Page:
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32 Sport Sport Brendan Cahill

Justin’s selection for the Irish U23 rowing squad came on the back of strong showings throughout the year at the trials used by the team’s coaches to assess potential interna- tional athletes. Along the way he also put in commanding perform- ances to win both the Intermediate and Senior Single Sculls events at the Irish University Champi- onships, hosted by UCC in April, and he was honoured by the col- lege with one of the 2010 Sports Star awards. This form was carried through to national squad training and Justin was one of the few row- ers deemed to have reached the standard required to represent Ire- land and race competitively at the numerous international regattas held throughout Europe n June and July.

Stepping up to race senior athletes at the World Cup Regattas at Lake Bled in Slovenia and Lucerne in Switzerland proved to be a an eye- opening experience for Justin, who was paired with Niall Kenny from NUIG Boat Club. “Beforehand we thought we would be in the mix for at least the B Final but in the heat the Canadian crew beside us took off and we didn't see them again until the finish. No matter how many times you’re told in advance you can't understand the difference between Irish rowing and senior international rowing until you ex- perience it.”

For the World U23 Championships Ryan and Kenny were joined in the Quadruple Scull by Michael Maher of Commercial Rowing Club from Dublin and another Skibbereen man, Mark O’Donovan of CIT Rowing Club. With this boat com- bination performing well in train-

ing, confidence was high heading to Belarus. The crew progress through to the final with as much ease as is possible at international

been the product of a considerable amount of hard work and dedica- tion. A typical week’s training will consist of two sessions a day, with

level, qualifying with the second fastest time at each stage without having to push themselves to their limits. The Irish boys performed heroically in the final, finding themselves just piped for first place by the traditionally powerful Ger-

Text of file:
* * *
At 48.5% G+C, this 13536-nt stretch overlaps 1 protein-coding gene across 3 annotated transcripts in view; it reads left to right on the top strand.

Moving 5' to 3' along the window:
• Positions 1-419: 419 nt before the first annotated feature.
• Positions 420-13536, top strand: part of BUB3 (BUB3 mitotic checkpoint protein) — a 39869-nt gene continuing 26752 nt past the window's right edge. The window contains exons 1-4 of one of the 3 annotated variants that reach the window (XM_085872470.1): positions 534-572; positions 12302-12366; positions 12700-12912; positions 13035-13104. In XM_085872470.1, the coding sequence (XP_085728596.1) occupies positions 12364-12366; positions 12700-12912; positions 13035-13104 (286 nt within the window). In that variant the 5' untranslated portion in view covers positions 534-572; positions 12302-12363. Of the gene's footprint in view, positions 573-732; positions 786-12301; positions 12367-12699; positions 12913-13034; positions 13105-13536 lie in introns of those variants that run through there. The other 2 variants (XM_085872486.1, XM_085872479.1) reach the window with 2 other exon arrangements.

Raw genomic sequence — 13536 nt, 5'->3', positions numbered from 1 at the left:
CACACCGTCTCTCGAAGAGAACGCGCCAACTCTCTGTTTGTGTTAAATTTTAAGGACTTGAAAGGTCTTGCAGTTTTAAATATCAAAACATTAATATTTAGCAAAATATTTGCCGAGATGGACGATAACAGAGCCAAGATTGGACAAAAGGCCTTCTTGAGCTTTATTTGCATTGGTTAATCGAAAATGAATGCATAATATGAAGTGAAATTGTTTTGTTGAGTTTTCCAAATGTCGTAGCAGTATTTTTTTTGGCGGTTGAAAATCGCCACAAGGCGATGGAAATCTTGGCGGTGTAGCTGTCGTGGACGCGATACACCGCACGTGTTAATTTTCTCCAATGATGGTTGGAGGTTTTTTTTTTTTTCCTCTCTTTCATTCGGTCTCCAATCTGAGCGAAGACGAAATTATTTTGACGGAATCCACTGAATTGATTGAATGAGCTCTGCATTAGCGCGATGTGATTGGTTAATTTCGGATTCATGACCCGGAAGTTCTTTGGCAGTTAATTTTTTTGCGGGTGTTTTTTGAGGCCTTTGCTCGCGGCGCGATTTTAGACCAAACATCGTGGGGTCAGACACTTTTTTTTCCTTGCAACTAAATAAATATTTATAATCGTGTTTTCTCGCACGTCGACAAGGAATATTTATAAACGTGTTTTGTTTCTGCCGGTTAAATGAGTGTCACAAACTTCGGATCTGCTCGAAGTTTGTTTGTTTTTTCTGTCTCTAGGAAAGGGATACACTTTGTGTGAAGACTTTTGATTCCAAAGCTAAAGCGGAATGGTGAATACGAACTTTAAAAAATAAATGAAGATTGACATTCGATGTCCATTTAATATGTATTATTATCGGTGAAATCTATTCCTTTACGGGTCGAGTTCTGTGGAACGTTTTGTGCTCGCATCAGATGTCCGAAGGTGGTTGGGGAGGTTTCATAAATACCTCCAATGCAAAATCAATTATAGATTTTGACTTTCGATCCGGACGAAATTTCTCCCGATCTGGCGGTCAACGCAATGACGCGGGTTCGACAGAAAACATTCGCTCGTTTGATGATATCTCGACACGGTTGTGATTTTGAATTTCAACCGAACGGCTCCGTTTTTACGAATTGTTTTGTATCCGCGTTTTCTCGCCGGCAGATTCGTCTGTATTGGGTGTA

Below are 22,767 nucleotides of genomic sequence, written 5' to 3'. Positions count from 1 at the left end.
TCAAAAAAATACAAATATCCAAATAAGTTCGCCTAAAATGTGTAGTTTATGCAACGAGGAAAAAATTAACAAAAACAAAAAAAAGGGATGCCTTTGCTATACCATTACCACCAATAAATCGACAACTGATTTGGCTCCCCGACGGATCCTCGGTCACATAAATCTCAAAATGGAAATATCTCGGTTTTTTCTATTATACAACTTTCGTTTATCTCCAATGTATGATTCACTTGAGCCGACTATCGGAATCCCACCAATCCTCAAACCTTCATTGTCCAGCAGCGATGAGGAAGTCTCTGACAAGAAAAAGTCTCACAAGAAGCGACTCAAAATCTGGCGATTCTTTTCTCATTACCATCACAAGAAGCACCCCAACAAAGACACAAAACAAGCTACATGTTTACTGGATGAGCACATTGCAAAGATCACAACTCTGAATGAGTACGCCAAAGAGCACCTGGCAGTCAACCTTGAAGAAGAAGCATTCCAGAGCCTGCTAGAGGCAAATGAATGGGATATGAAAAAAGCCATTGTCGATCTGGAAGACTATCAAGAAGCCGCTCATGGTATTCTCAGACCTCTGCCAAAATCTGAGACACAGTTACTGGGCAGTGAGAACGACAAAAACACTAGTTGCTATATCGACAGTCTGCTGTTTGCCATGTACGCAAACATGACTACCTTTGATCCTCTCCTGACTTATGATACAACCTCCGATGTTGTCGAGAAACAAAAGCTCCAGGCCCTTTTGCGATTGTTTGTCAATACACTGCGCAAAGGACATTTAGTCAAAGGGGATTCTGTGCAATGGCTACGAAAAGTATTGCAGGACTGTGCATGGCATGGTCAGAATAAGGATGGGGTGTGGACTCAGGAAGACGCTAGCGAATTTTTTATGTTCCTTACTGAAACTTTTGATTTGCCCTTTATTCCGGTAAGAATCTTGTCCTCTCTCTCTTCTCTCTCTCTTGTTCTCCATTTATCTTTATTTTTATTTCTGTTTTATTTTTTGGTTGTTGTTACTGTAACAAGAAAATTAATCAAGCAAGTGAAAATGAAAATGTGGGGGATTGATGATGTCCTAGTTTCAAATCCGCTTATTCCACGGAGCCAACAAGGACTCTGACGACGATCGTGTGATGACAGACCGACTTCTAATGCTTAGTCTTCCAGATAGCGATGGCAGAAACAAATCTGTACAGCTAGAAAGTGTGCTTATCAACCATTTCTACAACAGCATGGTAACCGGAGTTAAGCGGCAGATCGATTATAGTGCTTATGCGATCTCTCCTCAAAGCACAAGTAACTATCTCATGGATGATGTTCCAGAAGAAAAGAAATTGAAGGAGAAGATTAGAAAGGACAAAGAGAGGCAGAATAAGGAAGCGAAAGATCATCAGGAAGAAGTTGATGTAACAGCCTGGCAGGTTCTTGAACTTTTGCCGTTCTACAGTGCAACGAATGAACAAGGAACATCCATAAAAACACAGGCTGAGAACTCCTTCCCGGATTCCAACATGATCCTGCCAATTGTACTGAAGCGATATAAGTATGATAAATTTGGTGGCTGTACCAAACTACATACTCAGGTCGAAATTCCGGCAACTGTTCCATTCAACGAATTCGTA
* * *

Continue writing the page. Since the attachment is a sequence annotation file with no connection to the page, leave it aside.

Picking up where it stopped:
mans, with Great Britain well back in third. While the crew’s initial re- action upon crossing the finish line was one of disappointment on missing out on gold, the realization of their achievement soon sank in. Podium finishes for Irish crews at world level are rare that medals of any hue are greeted with great en- thusiasm by the rowing community here.

Achieving this level of success has

a mix of weights, cardio work in the gym on bikes and rowing ma- chines and long spins on the water at the National Rowing Centre, lo- cated just outside Cork city in Far- ran Wood. Balancing this volume of training with the demands of college life isn’t easy. “I have to plan training sessions around lec- ture times, sometimes getting up as early as 5.30am to have my session done before an early lecture.” Competing as a lightweight and keeping below the 70kg limit pres- ents a further challenge. “I have to be both organised and disciplined going to bed at the right time, eat- ing right and generally taking care of myself so as not to get sick which also means missing out in

University College Cork Rowing champion shows the way for club success

some of the normal student experi- ences i.e. drinking and going out.”

Justin cites his easy access to the

ing to represent Ireland at interna- tional level.

Justin’s goals for the coming year

September 28th 2010

Smiles all around for Ireland’s World U23 Championship medalists, who were unlucky to lose out on the gold. Photo: Rowing Ireland

support structures provided by the Rowing Ireland High Performance program, based at the NRC, as being crucial to his development this year. “Living in Cork my vi- tally important to me in terms of rowing, without the constant work on my technique, fitness, strength and mental conditioning by the Rowing Ireland coaches I would not have even made it to the U23’s not to mind have medalled there”. Hopefully Justin won’t be the only UCC student to take advantage of this proximity. With such an in- valuable resource on its doorstep there is the potential for the college to become the preferred destination for any talented junior rowers hop-

are straightforward. “I want to be the fastest lightweight rower in the country in the trials and be in the best lightweight boat that Ireland sends to compete internationally. I'm not sure exactly what regattas we will compete or whether the Olympic qualifiers or the U23s will be the main focus of the year. That’s a decision for the coaches; all I can do is go as fast as possi- ble.”

An introductory meeting took place on Monday 27th September for anyone interested in joining UCC Rowing Club this year. All levels of experience, from ab- solute beginner to international medallist, are catered for.

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